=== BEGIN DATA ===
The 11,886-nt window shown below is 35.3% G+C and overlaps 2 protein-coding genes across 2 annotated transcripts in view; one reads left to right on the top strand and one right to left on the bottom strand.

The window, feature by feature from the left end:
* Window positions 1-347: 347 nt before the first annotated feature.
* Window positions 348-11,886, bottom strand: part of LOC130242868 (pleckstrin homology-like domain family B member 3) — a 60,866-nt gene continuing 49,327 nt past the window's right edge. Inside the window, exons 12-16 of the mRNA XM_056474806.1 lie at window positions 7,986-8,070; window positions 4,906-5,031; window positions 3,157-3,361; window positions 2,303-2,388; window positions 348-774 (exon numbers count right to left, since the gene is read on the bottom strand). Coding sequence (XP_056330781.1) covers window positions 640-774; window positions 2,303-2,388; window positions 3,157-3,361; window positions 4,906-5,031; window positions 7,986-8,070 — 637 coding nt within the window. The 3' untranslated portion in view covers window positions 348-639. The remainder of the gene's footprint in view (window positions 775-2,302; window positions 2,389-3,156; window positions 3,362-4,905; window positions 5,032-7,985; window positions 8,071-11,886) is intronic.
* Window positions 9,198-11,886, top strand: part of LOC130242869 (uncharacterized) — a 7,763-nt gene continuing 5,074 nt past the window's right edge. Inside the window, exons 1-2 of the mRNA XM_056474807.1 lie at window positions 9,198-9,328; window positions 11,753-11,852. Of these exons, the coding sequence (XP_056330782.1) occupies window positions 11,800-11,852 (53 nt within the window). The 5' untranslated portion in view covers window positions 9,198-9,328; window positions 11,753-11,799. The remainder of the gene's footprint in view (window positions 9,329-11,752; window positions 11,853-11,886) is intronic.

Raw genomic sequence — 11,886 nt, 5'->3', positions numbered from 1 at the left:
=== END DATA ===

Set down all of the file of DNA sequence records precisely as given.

The 11,886-nt window shown below is 35.3% G+C and overlaps 2 protein-coding genes across 2 annotated transcripts in view; one reads left to right on the top strand and one right to left on the bottom strand.

The window, feature by feature from the left end:
* Window positions 1-347: 347 nt before the first annotated feature.
* Window positions 348-11,886, bottom strand: part of LOC130242868 (pleckstrin homology-like domain family B member 3) — a 60,866-nt gene continuing 49,327 nt past the window's right edge. Inside the window, exons 12-16 of the mRNA XM_056474806.1 lie at window positions 7,986-8,070; window positions 4,906-5,031; window positions 3,157-3,361; window positions 2,303-2,388; window positions 348-774 (exon numbers count right to left, since the gene is read on the bottom strand). Coding sequence (XP_056330781.1) covers window positions 640-774; window positions 2,303-2,388; window positions 3,157-3,361; window positions 4,906-5,031; window positions 7,986-8,070 — 637 coding nt within the window. The 3' untranslated portion in view covers window positions 348-639. The remainder of the gene's footprint in view (window positions 775-2,302; window positions 2,389-3,156; window positions 3,362-4,905; window positions 5,032-7,985; window positions 8,071-11,886) is intronic.
* Window positions 9,198-11,886, top strand: part of LOC130242869 (uncharacterized) — a 7,763-nt gene continuing 5,074 nt past the window's right edge. Inside the window, exons 1-2 of the mRNA XM_056474807.1 lie at window positions 9,198-9,328; window positions 11,753-11,852. Of these exons, the coding sequence (XP_056330782.1) occupies window positions 11,800-11,852 (53 nt within the window). The 5' untranslated portion in view covers window positions 9,198-9,328; window positions 11,753-11,799. The remainder of the gene's footprint in view (window positions 9,329-11,752; window positions 11,853-11,886) is intronic.

Raw genomic sequence — 11,886 nt, 5'->3', positions numbered from 1 at the left: